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## Problem Description

I am solving a Multiphysics problem involving electromagnetics and heat transfer. The electromagnetic fields are varying at a constant frequency, and the period is very short compared to the timespan over which the system heats up. In addition, the electrical properties are a function of the changing temperature over time. How should I set up such problems efficiently?

## Solution

#### Background

Many Multiphysics problems involve physics that have different characteristic time-scales. One of the most common cases is electrothermal heating. For example, consider a heater connected to the electrical grid. The applied voltage is varying at 60Hz but you may want to simulate the heating over several minutes, or longer. In addition, the electrical material properties are temperature-dependent, and thus the electromagnetic field solution will vary as the system heats up. However, solving for both of these governing equations in the time-domain would be very time-consuming, and is almost certainly unnecessary.

#### Solution

When the electromagnetic loads and the solution fields are sinusoidally varying (or very nearly so) over a single cycle, then one does not need to solve a time-domain problem for that physics. Instead, the electromagnetic fields can be solved in the frequency-domain, which assumes that the material properties are constant over one cycle, that the solution fields are time-harmonic. Under these assumptions the electromagnetic physics can be solved as a stationary problem with relatively little computational effort, while still solving for the time-evolution of the temperature fields.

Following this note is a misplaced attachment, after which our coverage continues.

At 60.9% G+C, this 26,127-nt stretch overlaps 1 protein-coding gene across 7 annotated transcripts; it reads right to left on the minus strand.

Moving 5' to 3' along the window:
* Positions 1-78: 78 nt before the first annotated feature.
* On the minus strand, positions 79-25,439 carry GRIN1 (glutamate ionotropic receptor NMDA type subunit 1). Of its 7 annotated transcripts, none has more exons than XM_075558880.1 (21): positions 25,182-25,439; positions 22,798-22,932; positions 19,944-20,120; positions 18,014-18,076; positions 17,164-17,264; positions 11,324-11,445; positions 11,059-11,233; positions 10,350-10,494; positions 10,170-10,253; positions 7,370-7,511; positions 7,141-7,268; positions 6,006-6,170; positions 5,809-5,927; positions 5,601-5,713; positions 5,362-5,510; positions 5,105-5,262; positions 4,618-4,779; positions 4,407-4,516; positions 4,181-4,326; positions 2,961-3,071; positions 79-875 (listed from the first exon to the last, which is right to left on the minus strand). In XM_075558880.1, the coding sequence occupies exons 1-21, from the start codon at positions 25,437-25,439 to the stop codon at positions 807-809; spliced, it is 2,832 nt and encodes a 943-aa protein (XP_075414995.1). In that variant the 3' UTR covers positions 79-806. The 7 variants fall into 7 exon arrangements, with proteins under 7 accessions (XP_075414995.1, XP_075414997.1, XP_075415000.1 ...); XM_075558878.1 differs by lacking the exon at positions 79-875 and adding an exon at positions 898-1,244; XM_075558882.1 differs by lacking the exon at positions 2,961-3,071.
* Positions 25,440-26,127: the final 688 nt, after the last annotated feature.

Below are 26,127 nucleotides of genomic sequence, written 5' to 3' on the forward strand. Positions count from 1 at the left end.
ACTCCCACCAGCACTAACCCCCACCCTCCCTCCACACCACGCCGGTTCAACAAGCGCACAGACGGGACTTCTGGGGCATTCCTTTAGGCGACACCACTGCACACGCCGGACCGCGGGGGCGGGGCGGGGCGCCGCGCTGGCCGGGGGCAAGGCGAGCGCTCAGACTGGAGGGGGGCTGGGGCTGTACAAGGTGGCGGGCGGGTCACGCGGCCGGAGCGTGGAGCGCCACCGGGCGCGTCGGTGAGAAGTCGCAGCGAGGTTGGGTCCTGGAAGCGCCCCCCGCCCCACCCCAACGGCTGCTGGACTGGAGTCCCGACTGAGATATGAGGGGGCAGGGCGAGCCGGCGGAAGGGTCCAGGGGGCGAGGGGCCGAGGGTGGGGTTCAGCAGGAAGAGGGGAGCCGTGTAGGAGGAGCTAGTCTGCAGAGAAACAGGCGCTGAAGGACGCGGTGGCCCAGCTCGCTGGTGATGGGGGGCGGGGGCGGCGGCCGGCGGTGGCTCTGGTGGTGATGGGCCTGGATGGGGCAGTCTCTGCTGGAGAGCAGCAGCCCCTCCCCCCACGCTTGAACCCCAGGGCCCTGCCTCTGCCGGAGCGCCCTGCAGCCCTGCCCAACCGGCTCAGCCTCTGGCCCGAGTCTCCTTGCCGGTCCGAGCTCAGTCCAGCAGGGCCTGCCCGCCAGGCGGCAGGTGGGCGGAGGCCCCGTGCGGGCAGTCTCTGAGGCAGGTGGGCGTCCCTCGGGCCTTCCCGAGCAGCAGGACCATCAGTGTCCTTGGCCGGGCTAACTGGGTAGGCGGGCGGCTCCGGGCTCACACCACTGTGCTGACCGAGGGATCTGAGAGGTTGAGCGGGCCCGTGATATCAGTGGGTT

*The Multiphysics branch with the Electromagentic Heating feature considers the cycle-averaged loads.*

First, you must have an **Electromagnetic Heating** feature within the **Multiphysics** branch of your Model Tree, as shown in the screenshot above. Then, add a **Frequency-Transient** study type to your Multiphysics model. This study type is only available when the correct Multiphysics coupling feature is on the model. Any electromagnetic interface from the AC/DC, MEMS, RF or Wave Optics Modules is supported by this study type.

*The various Multiphysics study types that will solve a frequency-domain electromagnetic problem with a stationary or transient thermal problem.*

If you instead want to make the simplifying assumption that the electromagnetic field solution does not depend upon the temperature field at all, then instead use the **Sequential Frequency-Transient** Study type. The study will first solve the electromagnetic problem, and then the transient heat transfer problem in a following study step.

If you are solving for the steady-state temperature fields, you can use the **Frequency-Stationary** study type. This study will incorporate the temperature-dependent material properties in the electromagnetic analysis. You can also use the **Sequential Frequency-Stationary** study type to solve first the frequency-domain electromagnetic problem, and then the stationary thermal problem.

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